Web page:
As I sit down to write these words, the body of a too young man drifts in the unknown dark under the deceptively calm waters of the Waranga Basin, just outside of Rushworth.  If you are a regular reader of my words, you might recall this body of water from my memoir piece Wide Brown Land.  It is from this water that the Waranga Channel derives its flow.  The body of this 26 year old man has been drifting, unfound, since Thursday.  He disappeared beneath the surface of the Basin three long days ago.  That day, the second of January, was the 21st anniversary of the day that my father and brother drowned, a few kilometres away.

 This man, like my father, sank beneath sight in front of his daughter.  Mercifully for her, she is only 9 months old, and will not remember, though neither will she recall anything else about her father.  The mans partner was the other witness to his drowning.  Their speedboat broke down on the lake and he swam for shore, about a kilometre away, apparently deeming the life jacket on board as unnecessary for one reason or another.  He made it about half way before turning back toward the boat and then vanishing below the water.

Now the people who love him are cast in the drawn out limbo of the wait.  The trauma is suspended in a place beyond imagining.  My family has been to this place, though our own three days of limbo are a place harder than most for me to revisit.  My 25 year old brother – my big brother- disappeared underneath the rushing brown water on Saturday January 2nd 1993, along with all that he was or ever would be, and his body, emptied of his self, no longer him but essential, precious nonetheless, wasn’t recovered until the Tuesday morning.  It is difficult to try to describe what those days were like for my family, when Grant’s body drifted in the unknown dark, alone.  Though Dad’s body was found later in the evening of the day that they died, without my brothers body we could not fathom his death.  When my sister and I wrote the death notices, we used the line 

Missing, presumed drowned

as though there were other, plausible presumptions to be drawn from the facts at hand.  It wasn’t a sense of misplaced hope, so much as an unfinished sentence, incapable of closure without the punctuation of a body.

I distanced myself early on from the idea of it being the brother that I knew and loved who was drifting in the dark.  I reassured my sister that he wasn’t there, detailing to her a vision that had risen beyond my closed eyelids on the night that they died, a picture of the fluffy white cumulous clouds that had gathered on the afternoon of the accident descending to tenderly pluck the forms of Dad and Grant from the water.  I said, it’s not him anymore, he’s not there.  Yet on the morning that they pulled Grant from the water, as my grandfather called us all into the house to break the news, but prematurely divulged it as an aside just before I reached the paving outside the front door, I collapsed in a way that I never have before or since.  Slipping from the waiting arms of my friend Ayesha, I simply refused to hold myself up a moment longer.  I drifted away again myself behind closed eyes and was carried to a mattress, hearing the sounds of grief but no longer processing them, until I was taken to the local doctor, who sedated me and ordered bedrest in the little local hospital.  From the hospital room where I lay, I had another vision, which I thought was true at the time, of a shiny black hearse pulling up just outside the window, and of my grandparents walking beside two gleaming coffins on trolleys.  Ayesha closed the venetian blinds then, and I surmised that she thought that the sight of the coffins had upset me, but the opposite was true, I felt at peace to be reunited with the two men who had been torn so violently from my life days earlier.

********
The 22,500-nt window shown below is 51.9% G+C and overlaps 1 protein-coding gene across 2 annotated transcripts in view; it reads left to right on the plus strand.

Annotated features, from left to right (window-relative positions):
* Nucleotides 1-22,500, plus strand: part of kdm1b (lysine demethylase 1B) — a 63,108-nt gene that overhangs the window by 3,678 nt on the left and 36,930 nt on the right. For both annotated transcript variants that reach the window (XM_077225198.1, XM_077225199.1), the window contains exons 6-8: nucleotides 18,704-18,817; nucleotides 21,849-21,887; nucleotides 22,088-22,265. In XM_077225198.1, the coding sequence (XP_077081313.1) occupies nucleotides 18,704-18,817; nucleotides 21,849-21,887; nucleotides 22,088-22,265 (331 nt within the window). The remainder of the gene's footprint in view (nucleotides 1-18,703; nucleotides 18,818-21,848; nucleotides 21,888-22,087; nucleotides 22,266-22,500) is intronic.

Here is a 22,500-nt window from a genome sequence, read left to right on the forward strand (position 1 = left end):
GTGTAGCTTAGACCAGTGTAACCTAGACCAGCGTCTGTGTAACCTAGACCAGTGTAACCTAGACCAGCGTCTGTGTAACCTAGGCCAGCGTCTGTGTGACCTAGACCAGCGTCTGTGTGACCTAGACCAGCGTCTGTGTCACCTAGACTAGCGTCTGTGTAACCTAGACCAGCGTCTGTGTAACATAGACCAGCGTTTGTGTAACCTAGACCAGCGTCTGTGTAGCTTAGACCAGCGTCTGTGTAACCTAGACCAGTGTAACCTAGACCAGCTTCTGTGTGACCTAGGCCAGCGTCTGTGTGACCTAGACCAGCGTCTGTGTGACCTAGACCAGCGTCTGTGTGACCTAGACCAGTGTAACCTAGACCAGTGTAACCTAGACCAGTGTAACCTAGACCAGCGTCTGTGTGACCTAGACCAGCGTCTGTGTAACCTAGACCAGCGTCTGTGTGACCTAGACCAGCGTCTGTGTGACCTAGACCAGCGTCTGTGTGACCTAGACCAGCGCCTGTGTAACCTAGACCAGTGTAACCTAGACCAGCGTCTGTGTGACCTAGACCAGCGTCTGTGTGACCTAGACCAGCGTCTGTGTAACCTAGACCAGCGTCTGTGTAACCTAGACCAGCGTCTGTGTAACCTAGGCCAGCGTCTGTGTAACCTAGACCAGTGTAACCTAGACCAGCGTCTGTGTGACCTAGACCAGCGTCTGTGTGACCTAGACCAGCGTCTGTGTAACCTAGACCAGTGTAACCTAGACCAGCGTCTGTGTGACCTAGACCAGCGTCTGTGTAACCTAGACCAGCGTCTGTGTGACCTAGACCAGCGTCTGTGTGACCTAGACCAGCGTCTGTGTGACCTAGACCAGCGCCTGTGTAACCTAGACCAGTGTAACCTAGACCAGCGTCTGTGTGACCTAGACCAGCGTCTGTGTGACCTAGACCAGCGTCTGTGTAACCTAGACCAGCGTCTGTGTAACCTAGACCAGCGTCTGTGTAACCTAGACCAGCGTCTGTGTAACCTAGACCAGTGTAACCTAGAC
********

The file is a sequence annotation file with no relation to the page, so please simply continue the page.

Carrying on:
A body is a kind of peace.  No bandage or salve or tourniquet can be placed upon the fresh wound of grief without it.

I can’t stop thinking of that mans body in the Basin, wondering when or if they will find him, and I am thankful that I am 21 years past feeling what his family are feeling now.  I hope that their sentence is quickly closed.